Benchmarking & Energy Data

Buildings are the Biggest Energy Users. A Minnesota Town is Doing Something About It

Big cities aren’t the only ones making sustainable communities a priority.

On June 4, 2019, the Edina, MN City Council approved the Efficient Building Benchmarking Ordinance encouraging building owners to track and reduce their energy use. The initiative requires owners of existing commercial and multifamily buildings over 25,000 square feet to benchmark their building's energy d ata. Edina is now the second city in Minnesota (after nearby Minneapolis) to require benchmarking.

Benchmarking: How Des Moines is Establishing a New Baseline in the Midwest

Des Moines, Iowa joined the ranks of some of the most sustainability-conscious cities in the Midwest when the city council adopted a new benchmarking ordinance on June 3, 2019. The ordinance will require all city-owned buildings and privately-owned commercial and multifamily buildings larger than 25,000 square feet to report their energy and water usage to the city. Currently, large buildings in Des Moines account for 56% of greenhouse gas emissions, and this initiative will aid in the city’s goal of reducing their emissions 28% by 2025.

Here’s What You Missed at MEEA’s Annual Codes Conference

The 9th annual Midwest Building Energy Codes Conference has come and gone. This year, the conference was held at the Magnolia Hotel in St. Louis, Missouri from November 28-29. With one of the highest turn outs yet, this year’s conference was one of the best yet, filled with great discussion, networking and insights into energy codes.

Couldn’t make it? Find out what you missed and download the speaker presentations below.

EE First: The Right Way to Get to Net Zero Energy

This year's Midwest Energy Solutions Conference (MES) incorporated interactive workshops into its agenda for the first time ever, and one of the three workshops focused on Net Zero Energy (NZE) in the Midwest. MEEA staff wanted attendees to consider what Net Zero Energy means for energy efficiency (EE) in the Midwest specifically. (For the purposes of the workshop, “NZE” was referring to any building, development or community that does not use more energy than it produces. See DOE’s NZE definitions).

Chicago Proposes 4-Star Rating System for Benchmarking

Improving energy performance in buildings is a key strategy for the City of Chicago, which has committed to upholding the goals of the Paris Climate Agreement. This includes a 26-28% reduction in greenhouse gas emissions by 2025; the city is currently 40% of the way to meeting that goal. Because the energy used in buildings accounts for over 70% of the city’s current greenhouse gas emissions, reducing building energy use is essential to meeting this goal.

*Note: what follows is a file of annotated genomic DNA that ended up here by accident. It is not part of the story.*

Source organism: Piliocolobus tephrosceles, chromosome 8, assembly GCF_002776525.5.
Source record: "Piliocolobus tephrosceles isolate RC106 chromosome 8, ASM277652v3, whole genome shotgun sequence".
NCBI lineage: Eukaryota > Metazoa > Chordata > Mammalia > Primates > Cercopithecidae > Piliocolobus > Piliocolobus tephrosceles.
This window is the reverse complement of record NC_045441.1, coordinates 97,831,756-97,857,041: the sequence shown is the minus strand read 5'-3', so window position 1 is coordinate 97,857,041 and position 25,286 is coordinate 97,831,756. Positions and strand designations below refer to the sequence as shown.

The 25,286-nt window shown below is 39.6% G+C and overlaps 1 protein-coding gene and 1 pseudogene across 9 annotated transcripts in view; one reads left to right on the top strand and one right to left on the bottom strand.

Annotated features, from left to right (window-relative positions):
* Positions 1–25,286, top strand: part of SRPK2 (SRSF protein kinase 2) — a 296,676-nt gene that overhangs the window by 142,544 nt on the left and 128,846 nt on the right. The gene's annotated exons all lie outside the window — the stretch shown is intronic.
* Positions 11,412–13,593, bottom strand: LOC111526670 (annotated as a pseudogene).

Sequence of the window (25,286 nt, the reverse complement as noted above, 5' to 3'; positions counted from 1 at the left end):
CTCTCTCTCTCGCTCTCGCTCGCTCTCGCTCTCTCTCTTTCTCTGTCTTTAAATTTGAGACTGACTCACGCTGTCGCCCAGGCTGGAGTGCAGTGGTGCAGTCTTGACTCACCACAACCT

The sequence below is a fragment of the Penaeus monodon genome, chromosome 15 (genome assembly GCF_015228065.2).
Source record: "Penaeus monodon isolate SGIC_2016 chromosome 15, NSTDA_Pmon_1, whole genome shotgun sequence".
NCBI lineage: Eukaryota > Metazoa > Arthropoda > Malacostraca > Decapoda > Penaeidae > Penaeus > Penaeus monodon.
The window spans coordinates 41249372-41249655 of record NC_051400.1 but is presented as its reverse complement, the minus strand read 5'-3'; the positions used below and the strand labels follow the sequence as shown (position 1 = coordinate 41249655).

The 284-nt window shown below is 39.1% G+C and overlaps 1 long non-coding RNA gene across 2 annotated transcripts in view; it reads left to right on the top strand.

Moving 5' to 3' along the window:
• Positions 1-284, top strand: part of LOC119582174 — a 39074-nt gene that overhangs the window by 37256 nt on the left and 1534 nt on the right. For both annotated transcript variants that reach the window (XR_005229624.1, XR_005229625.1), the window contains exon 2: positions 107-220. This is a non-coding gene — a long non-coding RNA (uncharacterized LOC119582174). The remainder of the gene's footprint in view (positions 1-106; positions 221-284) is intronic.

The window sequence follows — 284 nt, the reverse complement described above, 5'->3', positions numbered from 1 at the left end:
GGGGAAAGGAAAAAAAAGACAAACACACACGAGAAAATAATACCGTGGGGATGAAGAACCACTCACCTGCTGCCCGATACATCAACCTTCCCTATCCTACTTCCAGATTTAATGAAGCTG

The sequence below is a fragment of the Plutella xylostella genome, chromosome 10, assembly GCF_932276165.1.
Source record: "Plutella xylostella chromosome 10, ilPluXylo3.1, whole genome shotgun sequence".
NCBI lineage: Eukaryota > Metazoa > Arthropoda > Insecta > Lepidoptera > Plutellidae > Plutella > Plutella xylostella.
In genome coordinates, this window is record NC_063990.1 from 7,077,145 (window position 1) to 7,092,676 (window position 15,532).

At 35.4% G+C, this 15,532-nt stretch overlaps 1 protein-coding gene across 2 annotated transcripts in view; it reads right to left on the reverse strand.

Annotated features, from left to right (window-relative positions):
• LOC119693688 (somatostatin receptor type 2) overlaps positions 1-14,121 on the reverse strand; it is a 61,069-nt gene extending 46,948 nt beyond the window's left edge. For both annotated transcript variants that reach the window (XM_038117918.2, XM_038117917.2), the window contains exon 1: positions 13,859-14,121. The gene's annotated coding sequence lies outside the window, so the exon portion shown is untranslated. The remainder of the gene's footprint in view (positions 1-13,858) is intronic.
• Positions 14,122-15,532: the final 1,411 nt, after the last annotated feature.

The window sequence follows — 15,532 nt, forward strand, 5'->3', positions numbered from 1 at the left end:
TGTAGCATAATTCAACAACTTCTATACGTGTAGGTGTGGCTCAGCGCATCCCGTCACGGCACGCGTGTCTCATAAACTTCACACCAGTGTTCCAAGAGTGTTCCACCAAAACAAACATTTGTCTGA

What Energy Codes can Teach Us about Marriage

This toast was delivered by MEEA Building Policy Manager Alison Lindburg before the wedding of a fellow codes team member. We liked it so much, we wanted to share that lovin' feeling with you. 

Marriage is like a home built to code:

First you build the foundation, which means you need a good solid material – ie, the marry the right person!

Insulation is very important – be sure to make your partner feel protected and warm, and most importantly, always be installed on the right side (which is theirs)!

St. Louis Passes Benchmarking Ordinance

The “Building Energy Awareness” ordinance requires certain buildings to record annual whole-building energy and water consumption data into the free ENERGY STAR Portfolio Manager software. City-owned buildings will lead the way benchmarking in the first year under the ordinance. Privately-owned commercial buildings 50,000 sq.ft. and larger will need to comply by April 1, 2018. Both city- and privately-owned buildings will be required to report their consumption information each year thereafter.

Benchmarking Heats up in the Midwest

In the last month, energy benchmarking at the city level has really heated up in the Midwest. Benchmarking policies have proven to be a crucial first step to achieving energy savings for cities. Buildings comprise around 40 percent of the total energy consumption in the United States.

Kansas City, MO

Kansas City is preparing for its first privately-owned buildings to report under the Kansas City Energy Empowerment Ordinance. All non-municipal buildings (institutional, commercial, and multifamily residential) of at least 100,000 square feet must submit their energy and water consumption data by May 1, 2017.

Evanston Workshop Opens Eyes on Benchmarking

Buildings comprise around 40 percent of the total energy consumption in the United States, and benchmarking policies have proven to be a crucial first step to achieving energy savings.

The Evanston City Council is currently considering a water and energy benchmarking ordinance to better track and reduce energy waste and costs for its residents. The proposed ordinance has been in development since March 2015, and the council is expected to vote on the ordinance at its Monday, December 12 meeting.